New Delhi: With concerns around the introduction of mother tongue as medium of instruction in schools, Union Education Minister Ramesh Pokhriyal ‘Nishank’ has said the National Education Policy (NEP) will be uniformly implemented across all Indian schools keeping the “diversity” in mind.
“Understanding the diversity and inter-state migration, the policy recommends that ‘wherever possible’, the medium of instruction until at least Grade 5, but preferably till Grade 8 and beyond, will be the home language/mother tongue/local language/regional language,” he said in an email interview to ThePrint Thursday.
With the emphasis on “wherever possible”, the minister didn’t directly answer the concerns that elite schools could choose not to implement the NEP advice of using the mother tongue/regional language/local language as the medium of instruction until Class 5.
Education experts have welcomed the overall policy, but the medium of instruction point has remained contentious. There are concerns that underprivileged children could be at a disadvantage if they are deprived of the English language as the medium of instruction until class 5.
Most schools in India, however, already follow the mother tongue or local language formula.
In the interview, Pokhriyal answered several other questions about the policy that was launched last week in a bid to transform the Indian education system.
On NEP implementation
Asked about how the government hopes to implement the NEP, given that the policy carries no specifics on this even as it mentions it in chapter 27, Pokhriyal said a strategy will be prepared.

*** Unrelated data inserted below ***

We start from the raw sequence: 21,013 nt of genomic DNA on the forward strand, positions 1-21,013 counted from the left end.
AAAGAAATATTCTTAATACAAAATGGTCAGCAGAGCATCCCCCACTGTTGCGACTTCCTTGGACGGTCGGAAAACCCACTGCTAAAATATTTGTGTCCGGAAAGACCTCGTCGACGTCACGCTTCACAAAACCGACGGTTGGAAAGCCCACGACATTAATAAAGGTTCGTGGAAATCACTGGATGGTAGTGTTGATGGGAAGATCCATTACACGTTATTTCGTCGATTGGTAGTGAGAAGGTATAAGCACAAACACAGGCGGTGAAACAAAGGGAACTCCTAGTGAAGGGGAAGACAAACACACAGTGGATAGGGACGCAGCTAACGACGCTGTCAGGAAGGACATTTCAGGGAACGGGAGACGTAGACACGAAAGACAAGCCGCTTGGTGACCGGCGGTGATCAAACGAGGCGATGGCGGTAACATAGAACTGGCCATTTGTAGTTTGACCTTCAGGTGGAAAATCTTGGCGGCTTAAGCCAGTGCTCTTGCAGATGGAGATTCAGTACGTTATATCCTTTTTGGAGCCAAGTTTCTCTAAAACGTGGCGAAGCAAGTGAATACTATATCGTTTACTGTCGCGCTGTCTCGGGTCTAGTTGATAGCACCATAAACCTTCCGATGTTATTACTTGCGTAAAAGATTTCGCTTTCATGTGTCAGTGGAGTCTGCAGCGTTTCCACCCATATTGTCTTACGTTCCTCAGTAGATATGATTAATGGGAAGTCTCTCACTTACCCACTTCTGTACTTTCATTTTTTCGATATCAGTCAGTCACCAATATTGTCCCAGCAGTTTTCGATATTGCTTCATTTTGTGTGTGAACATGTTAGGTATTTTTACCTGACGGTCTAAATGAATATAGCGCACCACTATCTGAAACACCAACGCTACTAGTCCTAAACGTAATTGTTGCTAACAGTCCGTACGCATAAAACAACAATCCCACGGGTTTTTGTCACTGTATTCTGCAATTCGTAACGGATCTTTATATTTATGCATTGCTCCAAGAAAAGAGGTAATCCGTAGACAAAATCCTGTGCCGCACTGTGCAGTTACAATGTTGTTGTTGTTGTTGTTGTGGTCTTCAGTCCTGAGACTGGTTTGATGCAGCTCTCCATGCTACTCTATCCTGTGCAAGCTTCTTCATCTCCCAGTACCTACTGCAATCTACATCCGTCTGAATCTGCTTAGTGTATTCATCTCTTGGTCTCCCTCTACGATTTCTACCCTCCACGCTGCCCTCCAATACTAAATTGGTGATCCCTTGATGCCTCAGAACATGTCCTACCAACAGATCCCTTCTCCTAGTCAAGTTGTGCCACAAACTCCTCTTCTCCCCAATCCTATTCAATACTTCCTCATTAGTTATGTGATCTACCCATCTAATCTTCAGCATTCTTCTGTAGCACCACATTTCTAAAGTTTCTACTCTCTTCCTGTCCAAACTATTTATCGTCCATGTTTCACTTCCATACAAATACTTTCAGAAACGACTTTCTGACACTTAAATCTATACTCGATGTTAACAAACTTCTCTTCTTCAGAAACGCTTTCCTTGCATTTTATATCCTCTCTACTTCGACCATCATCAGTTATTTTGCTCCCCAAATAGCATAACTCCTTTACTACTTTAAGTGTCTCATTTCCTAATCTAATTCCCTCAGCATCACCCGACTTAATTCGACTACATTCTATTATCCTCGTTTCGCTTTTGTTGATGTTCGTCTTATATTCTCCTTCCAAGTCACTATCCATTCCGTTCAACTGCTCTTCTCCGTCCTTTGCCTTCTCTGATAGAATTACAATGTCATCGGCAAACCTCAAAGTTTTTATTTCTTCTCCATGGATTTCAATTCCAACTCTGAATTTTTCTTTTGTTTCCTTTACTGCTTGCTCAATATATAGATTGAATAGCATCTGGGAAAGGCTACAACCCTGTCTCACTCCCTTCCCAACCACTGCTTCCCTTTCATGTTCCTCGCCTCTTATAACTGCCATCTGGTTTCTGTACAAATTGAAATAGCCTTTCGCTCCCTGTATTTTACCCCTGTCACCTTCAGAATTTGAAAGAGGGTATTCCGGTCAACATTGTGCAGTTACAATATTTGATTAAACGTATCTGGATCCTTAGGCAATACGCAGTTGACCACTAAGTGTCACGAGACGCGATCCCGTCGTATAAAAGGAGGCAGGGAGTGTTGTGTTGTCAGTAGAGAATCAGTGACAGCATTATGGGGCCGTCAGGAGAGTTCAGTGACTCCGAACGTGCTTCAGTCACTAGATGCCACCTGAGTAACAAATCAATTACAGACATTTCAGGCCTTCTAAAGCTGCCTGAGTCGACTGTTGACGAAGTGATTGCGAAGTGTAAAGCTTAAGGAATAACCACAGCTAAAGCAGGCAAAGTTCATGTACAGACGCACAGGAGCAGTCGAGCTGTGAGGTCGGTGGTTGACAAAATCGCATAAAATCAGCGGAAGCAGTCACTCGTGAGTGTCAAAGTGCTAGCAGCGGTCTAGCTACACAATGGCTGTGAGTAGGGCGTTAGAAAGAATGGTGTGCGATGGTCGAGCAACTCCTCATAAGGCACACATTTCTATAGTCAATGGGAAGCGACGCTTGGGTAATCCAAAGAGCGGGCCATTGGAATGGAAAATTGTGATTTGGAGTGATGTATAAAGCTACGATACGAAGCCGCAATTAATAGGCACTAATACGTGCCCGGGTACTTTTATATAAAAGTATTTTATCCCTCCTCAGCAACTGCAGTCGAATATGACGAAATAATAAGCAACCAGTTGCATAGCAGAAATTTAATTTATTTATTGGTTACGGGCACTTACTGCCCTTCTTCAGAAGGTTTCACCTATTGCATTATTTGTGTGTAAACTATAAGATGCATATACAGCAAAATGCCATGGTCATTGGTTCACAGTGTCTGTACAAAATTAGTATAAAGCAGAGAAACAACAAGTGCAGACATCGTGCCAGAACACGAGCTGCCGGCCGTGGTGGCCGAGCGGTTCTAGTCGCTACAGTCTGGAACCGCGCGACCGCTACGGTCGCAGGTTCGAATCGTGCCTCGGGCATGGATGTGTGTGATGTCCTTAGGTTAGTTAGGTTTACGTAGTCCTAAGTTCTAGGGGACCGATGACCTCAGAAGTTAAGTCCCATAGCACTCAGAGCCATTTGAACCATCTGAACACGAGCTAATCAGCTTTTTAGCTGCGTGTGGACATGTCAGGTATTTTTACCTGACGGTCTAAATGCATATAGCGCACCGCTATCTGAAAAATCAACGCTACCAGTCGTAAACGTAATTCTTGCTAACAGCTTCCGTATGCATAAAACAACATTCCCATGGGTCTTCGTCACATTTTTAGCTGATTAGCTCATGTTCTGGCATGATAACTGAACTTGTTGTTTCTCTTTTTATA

“A detailed implementation strategy will be developed in consultation with all States and UTs for the implementation of NEP 2020,” he said.
Other stakeholders have said the policy must be taken to Parliament for discussion. To this, the minister said, “The New Education Policy was approved by the Cabinet on 29th July 2020.”
On education budget and commercialisation
The NEP seeks to raise the education budget to 6 per cent of India’s GDP, calling for a law to this effect.
Asked about this, Pokhriyal said, “The Centre and the states will work together to increase public investment in the education sector to reach 6% of GDP at the earliest.”
A reference to “private philanthropy” in the NEP has raised fears that it could lead to further commercialisation of the education sector. However, the minister said multiple mechanisms with checks and balances will combat and stop this.
“An effective quality self-regulation or accreditation system will be instituted for all stages of education including pre-school — private, public and philanthropic — to ensure compliance with essential quality standards,” he said.
Asked if education is meant to be a non-profit venture, he said, “The NEP states that education is a public service rather than commercial activity or a source of profit. This is imperative in order to enable access to quality education for all… Education must be considered a basic right of every child.”
‘On non-teaching activities and multi-disciplinary institutes’
According to the NEP, teachers in Indian education system will no longer be involved in non-teaching activities.
Asked if this means they won’t be given election or survey duties in the future, Pokhriyal said, “To prevent the large amounts of time spent currently by teachers on non-teaching activities, teachers will not be engaged any longer in work that is not directly related to teaching.”
The policy also seeks to convert all higher education institutions into multidisciplinary institutions, leading to worries that it could lead to their deterioration. The minister called it the need of the hour.
“The need for developing multidisciplinary universities also stems from the impact created by the corona pandemic where the crisis was converted into opportunities by IITs followed by many HEIs,” said Nishank.
He cited the example of cost-effective products these institutions came up with to combat the Covid-19 pandemic. He said it would have been difficult to deal with a subject that has medical, technical, psychological as well as social perspectives had it not been for the multidisciplinary nature of the universities.
“India needs more universities of such kinds which can contribute to the society as and when needed,” he said.